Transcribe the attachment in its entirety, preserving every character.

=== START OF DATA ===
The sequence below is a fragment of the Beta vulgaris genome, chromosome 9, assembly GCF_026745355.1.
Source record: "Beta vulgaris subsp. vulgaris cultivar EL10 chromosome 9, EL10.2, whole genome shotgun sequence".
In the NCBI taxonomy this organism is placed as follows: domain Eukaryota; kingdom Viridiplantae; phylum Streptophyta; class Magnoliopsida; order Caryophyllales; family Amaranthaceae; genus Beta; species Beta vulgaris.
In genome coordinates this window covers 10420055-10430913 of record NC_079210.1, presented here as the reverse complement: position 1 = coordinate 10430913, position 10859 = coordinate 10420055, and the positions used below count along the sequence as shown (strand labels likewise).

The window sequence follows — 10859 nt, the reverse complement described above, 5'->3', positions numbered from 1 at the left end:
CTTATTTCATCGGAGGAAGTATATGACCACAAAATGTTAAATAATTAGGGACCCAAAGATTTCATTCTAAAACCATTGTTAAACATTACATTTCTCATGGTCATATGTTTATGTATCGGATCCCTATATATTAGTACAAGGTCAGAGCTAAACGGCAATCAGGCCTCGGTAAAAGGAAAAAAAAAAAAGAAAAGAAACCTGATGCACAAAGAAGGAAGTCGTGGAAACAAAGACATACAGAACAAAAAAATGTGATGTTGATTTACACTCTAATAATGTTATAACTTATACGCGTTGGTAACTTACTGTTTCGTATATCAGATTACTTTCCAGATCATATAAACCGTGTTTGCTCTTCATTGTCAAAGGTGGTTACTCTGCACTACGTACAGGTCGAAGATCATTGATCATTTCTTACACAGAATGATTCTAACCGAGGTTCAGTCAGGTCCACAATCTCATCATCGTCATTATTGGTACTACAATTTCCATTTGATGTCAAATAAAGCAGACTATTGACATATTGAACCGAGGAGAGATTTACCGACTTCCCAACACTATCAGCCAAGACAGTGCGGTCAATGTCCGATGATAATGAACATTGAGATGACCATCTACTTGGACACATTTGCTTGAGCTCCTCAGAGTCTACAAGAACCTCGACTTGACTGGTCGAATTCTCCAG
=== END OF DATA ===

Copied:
The sequence below is a fragment of the Beta vulgaris genome, chromosome 9, assembly GCF_026745355.1.
Source record: "Beta vulgaris subsp. vulgaris cultivar EL10 chromosome 9, EL10.2, whole genome shotgun sequence".
In the NCBI taxonomy this organism is placed as follows: domain Eukaryota; kingdom Viridiplantae; phylum Streptophyta; class Magnoliopsida; order Caryophyllales; family Amaranthaceae; genus Beta; species Beta vulgaris.
In genome coordinates this window covers 10420055-10430913 of record NC_079210.1, presented here as the reverse complement: position 1 = coordinate 10430913, position 10859 = coordinate 10420055, and the positions used below count along the sequence as shown (strand labels likewise).

The window sequence follows — 10859 nt, the reverse complement described above, 5'->3', positions numbered from 1 at the left end:
CTTATTTCATCGGAGGAAGTATATGACCACAAAATGTTAAATAATTAGGGACCCAAAGATTTCATTCTAAAACCATTGTTAAACATTACATTTCTCATGGTCATATGTTTATGTATCGGATCCCTATATATTAGTACAAGGTCAGAGCTAAACGGCAATCAGGCCTCGGTAAAAGGAAAAAAAAAAAAGAAAAGAAACCTGATGCACAAAGAAGGAAGTCGTGGAAACAAAGACATACAGAACAAAAAAATGTGATGTTGATTTACACTCTAATAATGTTATAACTTATACGCGTTGGTAACTTACTGTTTCGTATATCAGATTACTTTCCAGATCATATAAACCGTGTTTGCTCTTCATTGTCAAAGGTGGTTACTCTGCACTACGTACAGGTCGAAGATCATTGATCATTTCTTACACAGAATGATTCTAACCGAGGTTCAGTCAGGTCCACAATCTCATCATCGTCATTATTGGTACTACAATTTCCATTTGATGTCAAATAAAGCAGACTATTGACATATTGAACCGAGGAGAGATTTACCGACTTCCCAACACTATCAGCCAAGACAGTGCGGTCAATGTCCGATGATAATGAACATTGAGATGACCATCTACTTGGACACATTTGCTTGAGCTCCTCAGAGTCTACAAGAACCTCGACTTGACTGGTCGAATTCTCCAG